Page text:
How ‘The New Mutants’ Director’s Privileged Admission Blocked Afro-Latinx Representation

Henry Zaga and Alice Braga in The New Mutants

Henry Zaga and Alice Braga as whitewashed versions of Sunspot and Dr. Cecilia Reyes in The New Mutants. (Photo credit: 20th Century Fox)

The labored journey The New Mutants has taken from script to screen has been arduous to watch. Making it even worse is seeing Afro-Latinx characters Sunspot and Cecilia Reyes get whitewashed. Now, to top it all off, the director of this tragic film, Josh Boone, has made the viewing environment for this film even more toxic.

As a small recap, Sunspot, an Afro-Brazilian character, is now played by Henry Zaga, who is Brazilian, but definitely more European in looks. (It’s also worth mentioning that this isn’t the first time Sunspot has been whitewashed by 20th Century Fox.) Reyes, who was a Black woman from Puerto Rico, is now played by another white Brazilian, Alice Braga. The casting in The New Mutants has been a source of contention for many, and people have been wanting answers. We finally have them thanks to an interview Boone did with Gizmodo, but unfortunately, his answers are unsatisfactory. Maddening, really.

Even though he claimed he saw hundreds of Black and brown actors to play Sunspot, he said if he didn’t find Zaga, “I would have found somebody who was darker skinned,” he said, as reported by Shadow And Act.

He also revealed he actively chose not to care about the racism in Brazil.

“I didn’t care so much about the racism I’ve heard about in Brazil, about light-skinned versus dark-skinned,” he said. “To me, it was I wanted to represent Brazil in a positive way and I wanted to find somebody who seemed like he could look like a guy who’s had a silver spoon in his mouth, who has like a really rich dad and Henry just exemplified all these things.”

The idea of casting someone based on if they looked rich is a racist statement in and of itself. Even though there is massive inequality in Brazil, there are rich Afro-Brazilians, just like there are rich African-Americans despite economic and social issues. And if Sunspot himself is rich and Afro-Brazilian, then Boone’s statement makes no sense.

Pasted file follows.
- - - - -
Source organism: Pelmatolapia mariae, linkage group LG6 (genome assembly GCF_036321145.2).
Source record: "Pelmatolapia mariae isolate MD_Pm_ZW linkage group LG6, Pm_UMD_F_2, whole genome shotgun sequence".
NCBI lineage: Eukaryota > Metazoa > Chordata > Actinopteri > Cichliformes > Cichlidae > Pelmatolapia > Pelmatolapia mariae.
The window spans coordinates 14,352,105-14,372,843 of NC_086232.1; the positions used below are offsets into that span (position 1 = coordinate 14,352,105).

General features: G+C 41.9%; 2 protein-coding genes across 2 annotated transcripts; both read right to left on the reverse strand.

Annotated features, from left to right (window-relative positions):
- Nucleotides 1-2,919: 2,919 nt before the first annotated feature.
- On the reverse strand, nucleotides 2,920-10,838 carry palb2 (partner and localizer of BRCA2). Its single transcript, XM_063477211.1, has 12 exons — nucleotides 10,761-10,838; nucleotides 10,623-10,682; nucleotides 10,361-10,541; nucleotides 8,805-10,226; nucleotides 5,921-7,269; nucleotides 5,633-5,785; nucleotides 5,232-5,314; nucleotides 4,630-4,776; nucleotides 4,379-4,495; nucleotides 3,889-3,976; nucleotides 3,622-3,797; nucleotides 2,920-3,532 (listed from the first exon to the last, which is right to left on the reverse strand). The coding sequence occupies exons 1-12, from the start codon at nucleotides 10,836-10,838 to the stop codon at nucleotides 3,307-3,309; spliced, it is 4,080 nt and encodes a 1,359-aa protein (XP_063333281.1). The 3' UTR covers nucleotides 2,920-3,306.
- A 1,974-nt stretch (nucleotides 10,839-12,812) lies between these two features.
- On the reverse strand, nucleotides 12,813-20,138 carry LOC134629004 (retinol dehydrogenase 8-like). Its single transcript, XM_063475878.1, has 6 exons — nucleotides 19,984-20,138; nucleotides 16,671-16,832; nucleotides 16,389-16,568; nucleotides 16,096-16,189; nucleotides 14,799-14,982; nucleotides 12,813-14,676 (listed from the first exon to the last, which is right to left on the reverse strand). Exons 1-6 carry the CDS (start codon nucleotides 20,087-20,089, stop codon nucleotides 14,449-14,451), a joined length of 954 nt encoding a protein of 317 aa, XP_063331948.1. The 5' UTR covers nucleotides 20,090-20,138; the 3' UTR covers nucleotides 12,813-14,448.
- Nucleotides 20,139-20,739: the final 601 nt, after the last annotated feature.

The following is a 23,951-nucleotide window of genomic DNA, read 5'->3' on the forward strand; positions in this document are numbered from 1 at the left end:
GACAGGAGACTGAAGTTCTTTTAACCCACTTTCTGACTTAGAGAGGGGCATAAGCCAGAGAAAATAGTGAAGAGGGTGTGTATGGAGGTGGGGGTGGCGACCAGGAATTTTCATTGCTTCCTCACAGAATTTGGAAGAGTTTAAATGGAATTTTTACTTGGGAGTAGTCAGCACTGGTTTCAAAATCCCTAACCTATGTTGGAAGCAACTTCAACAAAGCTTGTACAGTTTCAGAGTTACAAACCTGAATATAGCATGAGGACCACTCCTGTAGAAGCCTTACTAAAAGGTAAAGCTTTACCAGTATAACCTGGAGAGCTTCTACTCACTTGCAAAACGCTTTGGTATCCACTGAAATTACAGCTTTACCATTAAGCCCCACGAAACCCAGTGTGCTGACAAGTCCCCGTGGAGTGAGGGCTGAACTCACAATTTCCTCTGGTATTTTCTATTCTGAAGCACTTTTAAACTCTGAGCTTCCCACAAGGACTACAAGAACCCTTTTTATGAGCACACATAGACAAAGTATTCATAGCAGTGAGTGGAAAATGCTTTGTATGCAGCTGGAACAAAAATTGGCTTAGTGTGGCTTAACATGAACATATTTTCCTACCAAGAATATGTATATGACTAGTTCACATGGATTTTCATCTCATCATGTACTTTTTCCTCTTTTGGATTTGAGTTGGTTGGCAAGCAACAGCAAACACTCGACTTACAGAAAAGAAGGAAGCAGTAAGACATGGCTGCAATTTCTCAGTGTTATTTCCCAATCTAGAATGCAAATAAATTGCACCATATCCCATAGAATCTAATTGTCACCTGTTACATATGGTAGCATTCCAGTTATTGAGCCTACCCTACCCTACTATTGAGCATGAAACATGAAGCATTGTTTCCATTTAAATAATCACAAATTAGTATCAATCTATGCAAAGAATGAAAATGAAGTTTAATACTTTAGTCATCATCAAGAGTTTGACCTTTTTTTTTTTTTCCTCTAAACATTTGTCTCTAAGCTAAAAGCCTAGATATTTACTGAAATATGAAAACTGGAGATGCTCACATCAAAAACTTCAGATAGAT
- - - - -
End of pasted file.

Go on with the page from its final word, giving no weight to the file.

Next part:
Things further fall apart with The New Mutants when we realize that Braga was cast as Reyes after Rosario Dawson, an Afro-Latinx actress, dropped out of the role. Instead of finding another Afro-Latina to fill the role, Boone went to the opposite of the spectrum instead. Clearly, Boone has an issue with recognizing the importance of race with characters, especially since every other character in the series seems like they were cast correctly as far as race is concerned.

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How Sunspot and Cecilia Reyes look in the comics. (Photo credit: Marvel Comics)
How Sunspot and Cecilia Reyes look in the comics. (Photo credit: Marvel Comics)

If you’re an avid reader of my site, you’ll know that I’ve already written about the whitewashing occurring with The New Mutants when Zaga was announced as Sunspot in 2017. What is darkly hilarious is that out of all of the posts I’ve written, I’ve received the most hate mail from my post about Sunspot, with Latinx readers telling me how wrong I was to insinuate that the casting is racist. Keep in mind that my article was based on information from a Latinx site. The only explanation for the amount of hate mail is anti-Black racism from Latinx readers, and that’s a shame.

Boone’s statements of privilege and ignorance only work in favor of those who want every excuse to not face the racism that’s staring at them. Racism in Brazil is as complex a topic as racism in America is, and I’ll be the first to admit that I need to read more about the social underpinnings of Brazil and its relationship with racism. But from a quick Wikipedia search, it would appear that Brazil thinks of racism in a way that many Latinx Caribbean countries think of racism–as a problem of the past solved through miscegenation, or sex and relationships between different races.